Gov. John Hickenlooper recently signed an executive order directing his appointees at the Air Quality Control Commission to promulgate a new rule adopting California’s Low Emission Vehicle standards for new vehicle sales in Colorado beginning in 2022. If successful, the governor’s plan will very likely cost Coloradans billions of dollars in higher vehicle prices and taxpayer subsidies.
Colorado has in recent times been very successful in developing sensible clean air policies that work for our state. Finding “Colorado solutions” has been the bipartisan watchword guiding clean air goals and policies. Now, however, at the very end of his term, our governor suddenly has discovered the virtue of California “solutions” that just don’t make sense for Colorado.
Does Colorado really need to become more like California, when we’re well ahead of meeting already agreed upon federal clean air standards? Is it appropriate for the governor to unilaterally be pushing such a radical agenda, in the last months of his term, without bothering to consult lawmakers or the people we represent?
The short answer is “no.” These mandates aren’t appropriate or necessary.
Colorado’s current EPA-approved emission goals and industry-adopted innovations have gone a long way toward helping us fight air pollution — for example, eliminating the infamous “brown cloud” that once could be seen along the Front Range. That’s why it’s puzzling that we are now considering importing unrealistic and unnecessary emissions standards from California.
Hickenlooper’s executive order is directed at Low Emission Vehicle emission standards and does not mention a “zero emissions vehicles” mandate, but neither did he rule it out. In fact, the supposed need for “action now” references zero emissions vehicles throughout. A zero emissions mandate would require that by 2025, 10 percent of all vehicles sold in Colorado are electric vehicles that plug in for energy and hydrogen fuel cell vehicles — a nearly impossible goal given current sales of less than 1 percent. So, let’s hope that California’s goals remain outside the governor’s plan.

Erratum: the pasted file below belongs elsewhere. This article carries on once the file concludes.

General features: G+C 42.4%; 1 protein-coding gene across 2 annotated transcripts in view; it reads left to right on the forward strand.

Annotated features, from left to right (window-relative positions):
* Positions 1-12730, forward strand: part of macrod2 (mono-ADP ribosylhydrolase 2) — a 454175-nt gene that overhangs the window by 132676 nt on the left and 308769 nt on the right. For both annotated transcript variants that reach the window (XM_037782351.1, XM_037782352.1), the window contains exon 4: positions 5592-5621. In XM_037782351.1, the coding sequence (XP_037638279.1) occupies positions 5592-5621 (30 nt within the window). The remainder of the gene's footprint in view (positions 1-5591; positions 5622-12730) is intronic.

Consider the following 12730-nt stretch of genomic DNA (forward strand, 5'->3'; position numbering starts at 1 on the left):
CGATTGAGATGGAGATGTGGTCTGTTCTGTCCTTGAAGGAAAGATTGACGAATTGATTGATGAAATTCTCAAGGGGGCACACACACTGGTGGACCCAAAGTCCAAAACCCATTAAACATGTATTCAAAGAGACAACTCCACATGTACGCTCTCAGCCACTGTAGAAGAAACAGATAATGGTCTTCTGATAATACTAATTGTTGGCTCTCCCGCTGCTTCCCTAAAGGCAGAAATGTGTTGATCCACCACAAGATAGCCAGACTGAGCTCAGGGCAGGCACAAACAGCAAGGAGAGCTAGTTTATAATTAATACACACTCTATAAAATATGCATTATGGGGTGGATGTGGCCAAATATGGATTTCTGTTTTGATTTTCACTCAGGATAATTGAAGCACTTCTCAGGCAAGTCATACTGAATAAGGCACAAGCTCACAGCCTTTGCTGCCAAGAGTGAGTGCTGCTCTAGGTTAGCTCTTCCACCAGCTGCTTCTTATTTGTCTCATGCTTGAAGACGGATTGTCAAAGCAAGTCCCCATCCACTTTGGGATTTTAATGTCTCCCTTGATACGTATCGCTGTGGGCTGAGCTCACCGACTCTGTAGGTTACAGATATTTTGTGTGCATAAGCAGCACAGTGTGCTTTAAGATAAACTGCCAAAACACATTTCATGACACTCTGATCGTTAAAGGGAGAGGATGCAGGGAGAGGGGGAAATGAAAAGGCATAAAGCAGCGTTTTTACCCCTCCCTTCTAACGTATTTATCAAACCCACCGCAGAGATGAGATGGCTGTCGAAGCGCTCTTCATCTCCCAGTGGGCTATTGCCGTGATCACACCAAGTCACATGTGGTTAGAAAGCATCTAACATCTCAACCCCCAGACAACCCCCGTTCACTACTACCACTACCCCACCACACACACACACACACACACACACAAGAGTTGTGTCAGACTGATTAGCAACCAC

Is subsidizing the purchase and maintenance of zero-pollution cars and trucks the most effective way to reduce air pollution? I don’t think so. To illustrate how expensive all of this can be, take a look at California’s recent yearly budgets. The state has allocated $20 million annually for the past five years to develop and deploy hydrogen fueling stations. The governor there also recently signed an executive order to establish a $2.5 billion investment plan to build the kind of infrastructure that would help the state meet its mandate.
To meet California’s zero emissions standards, we would have to install nearly 12,000 charging stations by 2025, which would cost millions of dollars. And if you think there is any room for adapting these mandates to make them work for Colorado, think again: Once adopted as EPA-approved emission standards, Colorado will not be allowed to deviate from them.
Equally puzzling about the governor’s regulatory plan, which he wants finalized by December 30, is that it’s a reaction to a possible change in the EPA emissions mandates that remains only hypothetical. EPA hasn’t officially proposed its vehicle emissions goals for 2022-2025, and 16 states have filed suit to block those changes. Doesn’t it make more sense to wait and see what the EPA actually does in 2019 before instituting such radical and costly changes in Colorado’s emissions standards?
A far better alternative is to stick with the regulatory policies that have been working well for Colorado, and to let auto industry innovation and market forces drive the pace of progress. Colorado already is one of the top six states when it comes to the sales of zero emissions vehicles, including the 13 states that have adopted California’s zero emissions standards — showing that industry innovation and changing consumer preferences can over time achieve similar goals, without the need for unnecessarily costly government interventions and market manipulations.
There simply is no public demand for these potentially-costly new mandates. And Colorado is making environmental gains without them. So I strongly urge the governor to slow down, act democratically rather than unilaterally, and produce a credible cost-benefit analysis demonstrating the practical value of these mandates before committing Coloradans to a course of action that could cost them dearly as consumers and taxpayers.
Jack Tate serves Senate District 27 and chairs the Business, Labor and Technology Committee.
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